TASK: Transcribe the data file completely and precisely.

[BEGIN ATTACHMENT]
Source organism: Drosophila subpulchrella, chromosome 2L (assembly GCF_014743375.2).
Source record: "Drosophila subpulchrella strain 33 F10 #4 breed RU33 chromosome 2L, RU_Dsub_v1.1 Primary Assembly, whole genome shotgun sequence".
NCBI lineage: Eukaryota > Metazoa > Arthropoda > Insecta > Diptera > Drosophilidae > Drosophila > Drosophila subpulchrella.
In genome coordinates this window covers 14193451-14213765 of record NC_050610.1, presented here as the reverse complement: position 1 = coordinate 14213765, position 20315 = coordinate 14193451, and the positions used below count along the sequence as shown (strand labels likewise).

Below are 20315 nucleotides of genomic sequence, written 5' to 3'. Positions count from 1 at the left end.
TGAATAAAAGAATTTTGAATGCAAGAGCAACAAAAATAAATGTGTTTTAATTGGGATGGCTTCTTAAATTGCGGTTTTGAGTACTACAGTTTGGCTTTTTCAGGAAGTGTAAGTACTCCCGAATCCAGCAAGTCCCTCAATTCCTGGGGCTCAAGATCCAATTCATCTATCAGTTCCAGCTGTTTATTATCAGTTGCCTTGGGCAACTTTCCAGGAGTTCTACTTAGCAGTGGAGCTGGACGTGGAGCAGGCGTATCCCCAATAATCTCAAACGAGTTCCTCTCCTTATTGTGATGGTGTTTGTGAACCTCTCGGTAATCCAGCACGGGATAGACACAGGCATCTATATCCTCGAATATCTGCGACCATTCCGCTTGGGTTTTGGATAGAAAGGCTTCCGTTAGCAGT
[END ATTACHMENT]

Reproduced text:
Source organism: Drosophila subpulchrella, chromosome 2L (assembly GCF_014743375.2).
Source record: "Drosophila subpulchrella strain 33 F10 #4 breed RU33 chromosome 2L, RU_Dsub_v1.1 Primary Assembly, whole genome shotgun sequence".
NCBI lineage: Eukaryota > Metazoa > Arthropoda > Insecta > Diptera > Drosophilidae > Drosophila > Drosophila subpulchrella.
In genome coordinates this window covers 14193451-14213765 of record NC_050610.1, presented here as the reverse complement: position 1 = coordinate 14213765, position 20315 = coordinate 14193451, and the positions used below count along the sequence as shown (strand labels likewise).

Below are 20315 nucleotides of genomic sequence, written 5' to 3'. Positions count from 1 at the left end.
TGAATAAAAGAATTTTGAATGCAAGAGCAACAAAAATAAATGTGTTTTAATTGGGATGGCTTCTTAAATTGCGGTTTTGAGTACTACAGTTTGGCTTTTTCAGGAAGTGTAAGTACTCCCGAATCCAGCAAGTCCCTCAATTCCTGGGGCTCAAGATCCAATTCATCTATCAGTTCCAGCTGTTTATTATCAGTTGCCTTGGGCAACTTTCCAGGAGTTCTACTTAGCAGTGGAGCTGGACGTGGAGCAGGCGTATCCCCAATAATCTCAAACGAGTTCCTCTCCTTATTGTGATGGTGTTTGTGAACCTCTCGGTAATCCAGCACGGGATAGACACAGGCATCTATATCCTCGAATATCTGCGACCATTCCGCTTGGGTTTTGGATAGAAAGGCTTCCGTTAGCAGT